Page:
Banned former UEFA President Michel Platini has accused the FIFA Ethics Committee of being a "weapon" used by world football's governing body to "remove opponents" in a wide-ranging attack on the body.
Platini told Swiss media that he hoped the Ethics Committee, which initially banned him for eight years before his suspension was halved on appeal to the Court of Arbitration for Sport, would "disappear".
The Frenchman said he would "stop at nothing" in his campaign to change the way the Ethics Committee operates but did not offer an alternative to the current system.
He has continually claimed the Ethics Committee banned him for the "disloyal" payment of CHF2 million (£1.5 million/$2 million/€1.8 million) made to him by former FIFA President Sepp Blatter to ensure he could not run to replace the Swiss at the helm of the organisation.
Platini said his goal was to "change this biased and opportunistic justice so that it can no longer, in the future, remove adversaries".
"I do not want more injustices," the former France international added.
"This masquerade of justice must be stopped," Platini said.
"In this battle I will stop at nothing.
"I want this Ethics Committee whose sole purpose is to serve as a weapon of FIFA to remove opponents to disappear."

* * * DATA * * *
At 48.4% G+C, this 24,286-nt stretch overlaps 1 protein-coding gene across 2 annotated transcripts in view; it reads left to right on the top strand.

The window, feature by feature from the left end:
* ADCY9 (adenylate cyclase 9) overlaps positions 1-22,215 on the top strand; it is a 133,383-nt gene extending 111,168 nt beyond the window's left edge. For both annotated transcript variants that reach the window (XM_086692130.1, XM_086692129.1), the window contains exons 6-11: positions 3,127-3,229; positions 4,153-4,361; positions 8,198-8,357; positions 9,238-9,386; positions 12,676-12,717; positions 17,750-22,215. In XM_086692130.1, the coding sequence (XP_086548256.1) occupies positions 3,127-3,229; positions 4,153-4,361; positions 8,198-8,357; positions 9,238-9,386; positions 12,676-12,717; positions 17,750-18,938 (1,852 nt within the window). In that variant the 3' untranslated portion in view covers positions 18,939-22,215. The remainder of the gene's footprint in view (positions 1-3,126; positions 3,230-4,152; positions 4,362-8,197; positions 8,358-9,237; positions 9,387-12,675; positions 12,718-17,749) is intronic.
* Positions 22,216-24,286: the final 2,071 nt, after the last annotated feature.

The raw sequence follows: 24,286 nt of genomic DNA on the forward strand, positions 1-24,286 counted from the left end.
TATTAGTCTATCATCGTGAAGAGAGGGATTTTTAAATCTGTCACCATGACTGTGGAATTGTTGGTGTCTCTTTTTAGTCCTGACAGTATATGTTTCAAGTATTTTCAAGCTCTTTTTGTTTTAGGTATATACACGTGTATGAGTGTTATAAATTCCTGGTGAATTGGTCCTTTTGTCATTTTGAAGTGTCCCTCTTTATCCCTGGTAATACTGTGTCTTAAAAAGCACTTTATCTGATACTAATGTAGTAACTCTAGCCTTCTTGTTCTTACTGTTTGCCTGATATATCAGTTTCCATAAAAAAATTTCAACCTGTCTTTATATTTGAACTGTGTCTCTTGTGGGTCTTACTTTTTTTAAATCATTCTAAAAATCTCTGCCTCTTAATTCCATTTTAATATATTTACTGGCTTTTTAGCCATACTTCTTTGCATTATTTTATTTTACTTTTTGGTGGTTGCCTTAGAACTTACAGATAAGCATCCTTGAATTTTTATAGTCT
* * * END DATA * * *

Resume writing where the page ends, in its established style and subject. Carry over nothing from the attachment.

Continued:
FIFA's Ethics Committee had sanctioned both Platini and Blatter over the payment, made when the latter sought re-election as President in 2011.
Ethics judges ruled that Blatter broke rules on conflict of interest, breach of loyalty and offering gifts, while Platini breached regulations on conflict of interest and loyalty.
The payment was part of a criminal investigation by Swiss prosecutors who were looking into various corruption allegations within world football's governing body.
Both men have denied any wrongdoing and said the money was for work Platini carried out for FIFA between 1998 and 2002, when he served as a technical adviser to Blatter.
However, the Frenchman did not receive his money until 2011 and question marks were raised over the time delay.
Platini recently claimed Swiss prosecutors have cleared him of criminal charges and has now targeted urging FIFA to lift his ban.
He is taking his appeal to the European Court of Human Rights, who he claims will "put an end to this system where people are both judges and interested parties and whose only objective is to protect their bonuses, their business and themselves".